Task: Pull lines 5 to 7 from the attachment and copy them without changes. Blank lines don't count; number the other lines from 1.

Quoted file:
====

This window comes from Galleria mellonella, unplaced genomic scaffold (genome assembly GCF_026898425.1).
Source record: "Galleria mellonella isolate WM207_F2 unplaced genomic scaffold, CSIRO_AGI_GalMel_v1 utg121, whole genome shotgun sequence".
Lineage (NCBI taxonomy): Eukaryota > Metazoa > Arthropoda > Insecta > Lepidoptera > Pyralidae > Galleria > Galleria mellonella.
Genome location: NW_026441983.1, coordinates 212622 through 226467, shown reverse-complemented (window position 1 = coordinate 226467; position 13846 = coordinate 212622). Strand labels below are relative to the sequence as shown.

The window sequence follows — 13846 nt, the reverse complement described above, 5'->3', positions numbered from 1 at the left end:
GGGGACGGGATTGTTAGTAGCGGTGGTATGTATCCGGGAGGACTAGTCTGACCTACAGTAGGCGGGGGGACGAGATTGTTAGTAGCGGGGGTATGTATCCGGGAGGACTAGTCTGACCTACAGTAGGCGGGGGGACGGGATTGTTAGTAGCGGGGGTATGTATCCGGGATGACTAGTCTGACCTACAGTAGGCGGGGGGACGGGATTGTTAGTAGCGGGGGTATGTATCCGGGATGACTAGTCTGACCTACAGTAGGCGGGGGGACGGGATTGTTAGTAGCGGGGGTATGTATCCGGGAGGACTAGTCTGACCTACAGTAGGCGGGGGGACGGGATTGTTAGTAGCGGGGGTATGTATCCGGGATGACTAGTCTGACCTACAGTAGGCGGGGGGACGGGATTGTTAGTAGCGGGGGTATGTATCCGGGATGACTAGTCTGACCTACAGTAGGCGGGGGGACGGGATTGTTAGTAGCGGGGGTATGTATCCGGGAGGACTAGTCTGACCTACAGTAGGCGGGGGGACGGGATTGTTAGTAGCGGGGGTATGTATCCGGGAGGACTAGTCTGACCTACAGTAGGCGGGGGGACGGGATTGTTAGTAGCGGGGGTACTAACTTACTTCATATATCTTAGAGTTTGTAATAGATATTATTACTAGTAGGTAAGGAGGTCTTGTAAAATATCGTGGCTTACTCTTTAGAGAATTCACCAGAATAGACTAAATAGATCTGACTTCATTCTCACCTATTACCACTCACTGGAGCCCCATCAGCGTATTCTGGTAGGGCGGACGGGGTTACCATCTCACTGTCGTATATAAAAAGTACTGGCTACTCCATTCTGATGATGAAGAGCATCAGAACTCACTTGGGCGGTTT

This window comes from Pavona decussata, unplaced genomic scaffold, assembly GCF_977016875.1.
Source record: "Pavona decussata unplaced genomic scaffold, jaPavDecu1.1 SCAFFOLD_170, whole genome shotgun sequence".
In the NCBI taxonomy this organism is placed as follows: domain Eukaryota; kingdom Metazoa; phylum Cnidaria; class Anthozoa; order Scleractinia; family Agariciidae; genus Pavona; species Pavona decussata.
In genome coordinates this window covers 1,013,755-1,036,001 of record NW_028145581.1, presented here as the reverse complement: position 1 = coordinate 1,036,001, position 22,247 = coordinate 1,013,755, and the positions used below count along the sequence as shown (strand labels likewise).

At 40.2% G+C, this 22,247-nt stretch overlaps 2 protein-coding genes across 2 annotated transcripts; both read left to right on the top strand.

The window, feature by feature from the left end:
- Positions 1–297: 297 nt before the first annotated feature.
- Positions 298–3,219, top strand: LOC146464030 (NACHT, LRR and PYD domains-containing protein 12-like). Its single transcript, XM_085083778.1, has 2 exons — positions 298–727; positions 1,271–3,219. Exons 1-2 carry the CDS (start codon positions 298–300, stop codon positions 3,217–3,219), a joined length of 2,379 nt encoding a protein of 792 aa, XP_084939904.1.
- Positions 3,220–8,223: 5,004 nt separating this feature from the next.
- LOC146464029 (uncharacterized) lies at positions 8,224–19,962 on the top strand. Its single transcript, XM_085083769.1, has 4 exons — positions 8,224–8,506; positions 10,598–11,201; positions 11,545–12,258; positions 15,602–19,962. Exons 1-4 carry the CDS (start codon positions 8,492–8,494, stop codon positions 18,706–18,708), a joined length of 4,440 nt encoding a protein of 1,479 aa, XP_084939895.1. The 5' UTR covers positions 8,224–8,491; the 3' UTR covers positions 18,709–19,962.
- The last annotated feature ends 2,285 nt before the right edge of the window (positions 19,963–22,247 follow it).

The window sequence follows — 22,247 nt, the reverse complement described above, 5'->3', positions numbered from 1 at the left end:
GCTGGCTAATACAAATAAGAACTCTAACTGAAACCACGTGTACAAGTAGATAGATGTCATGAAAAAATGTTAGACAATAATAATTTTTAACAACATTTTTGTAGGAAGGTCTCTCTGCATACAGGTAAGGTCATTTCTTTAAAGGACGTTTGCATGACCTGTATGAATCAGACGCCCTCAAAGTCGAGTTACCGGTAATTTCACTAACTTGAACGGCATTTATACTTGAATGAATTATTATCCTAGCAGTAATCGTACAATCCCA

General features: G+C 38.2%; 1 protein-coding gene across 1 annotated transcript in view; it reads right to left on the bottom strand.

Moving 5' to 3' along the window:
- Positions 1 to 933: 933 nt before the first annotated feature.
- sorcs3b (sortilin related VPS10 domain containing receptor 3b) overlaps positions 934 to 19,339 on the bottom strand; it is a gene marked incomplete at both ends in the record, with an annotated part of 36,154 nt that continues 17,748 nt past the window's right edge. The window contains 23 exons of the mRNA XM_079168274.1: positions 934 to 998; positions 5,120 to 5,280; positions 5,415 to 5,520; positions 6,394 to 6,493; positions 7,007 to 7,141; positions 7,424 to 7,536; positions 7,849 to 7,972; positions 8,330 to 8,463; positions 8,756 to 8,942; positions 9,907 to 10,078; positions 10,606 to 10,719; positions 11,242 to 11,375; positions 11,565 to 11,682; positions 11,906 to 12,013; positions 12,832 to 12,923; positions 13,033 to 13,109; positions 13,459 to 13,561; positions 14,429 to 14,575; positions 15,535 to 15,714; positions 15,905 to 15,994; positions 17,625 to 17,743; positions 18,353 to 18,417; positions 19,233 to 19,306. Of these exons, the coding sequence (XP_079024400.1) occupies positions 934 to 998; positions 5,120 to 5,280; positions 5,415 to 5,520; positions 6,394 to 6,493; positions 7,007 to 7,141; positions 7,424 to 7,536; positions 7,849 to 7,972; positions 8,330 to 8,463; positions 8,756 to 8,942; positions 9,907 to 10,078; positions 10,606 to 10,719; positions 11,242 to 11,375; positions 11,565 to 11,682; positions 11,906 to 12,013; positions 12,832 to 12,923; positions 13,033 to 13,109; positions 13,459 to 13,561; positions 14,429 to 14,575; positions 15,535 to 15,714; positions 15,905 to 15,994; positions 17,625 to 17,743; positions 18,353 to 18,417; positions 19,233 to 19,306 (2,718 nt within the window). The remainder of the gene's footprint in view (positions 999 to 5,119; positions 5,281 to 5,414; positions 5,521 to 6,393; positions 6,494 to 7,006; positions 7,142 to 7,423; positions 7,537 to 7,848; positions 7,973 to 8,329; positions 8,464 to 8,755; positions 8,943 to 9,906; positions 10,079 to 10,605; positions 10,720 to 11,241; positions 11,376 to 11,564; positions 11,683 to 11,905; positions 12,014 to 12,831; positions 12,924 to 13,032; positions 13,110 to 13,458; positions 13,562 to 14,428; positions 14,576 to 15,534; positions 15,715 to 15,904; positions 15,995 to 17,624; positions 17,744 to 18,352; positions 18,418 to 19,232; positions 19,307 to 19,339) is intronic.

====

The window sequence follows — 13846 nt, the reverse complement described above, 5'->3', positions numbered from 1 at the left end:
GGGGACGGGATTGTTAGTAGCGGTGGTATGTATCCGGGAGGACTAGTCTGACCTACAGTAGGCGGGGGGACGAGATTGTTAGTAGCGGGGGTATGTATCCGGGAGGACTAGTCTGACCTACAGTAGGCGGGGGGACGGGATTGTTAGTAGCGGGGGTATGTATCCGGGATGACTAGTCTGACCTACAGTAGGCGGGGGGACGGGATTGTTAGTAGCGGGGGTATGTATCCGGGATGACTAGTCTGACCTACAGTAGGCGGGGGGACGGGATTGTTAGTAGCGGGGGTATGTATCCGGGAGGACTAGTCTGACCTACAGTAGGCGGGGGGACGGGATTGTTAGTAGCGGGGGTATGTATCCGGGATGACTAGTCTGACCTACAGTAGGCGGGGGGACGGGATTGTTAGTAGCGGGGGTATGTATCCGGGATGACTAGTCTGACCTACAGTAGGCGGGGGGACGGGATTGTTAGTAGCGGGGGTATGTATCCGGGAGGACTAGTCTGACCTACAGTAGGCGGGGGGACGGGATTGTTAGTAGCGGGGGTATGTATCCGGGAGGACTAGTCTGACCTACAGTAGGCGGGGGGACGGGATTGTTAGTAGCGGGGGTACTAACTTACTTCATATATCTTAGAGTTTGTAATAGATATTATTACTAGTAGGTAAGGAGGTCTTGTAAAATATCGTGGCTTACTCTTTAGAGAATTCACCAGAATAGACTAAATAGATCTGACTTCATTCTCACCTATTACCACTCACTGGAGCCCCATCAGCGTATTCTGGTAGGGCGGACGGGGTTACCATCTCACTGTCGTATATAAAAAGTACTGGCTACTCCATTCTGATGATGAAGAGCATCAGAACTCACTTGGGCGGTTT

This window comes from Pavona decussata, unplaced genomic scaffold, assembly GCF_977016875.1.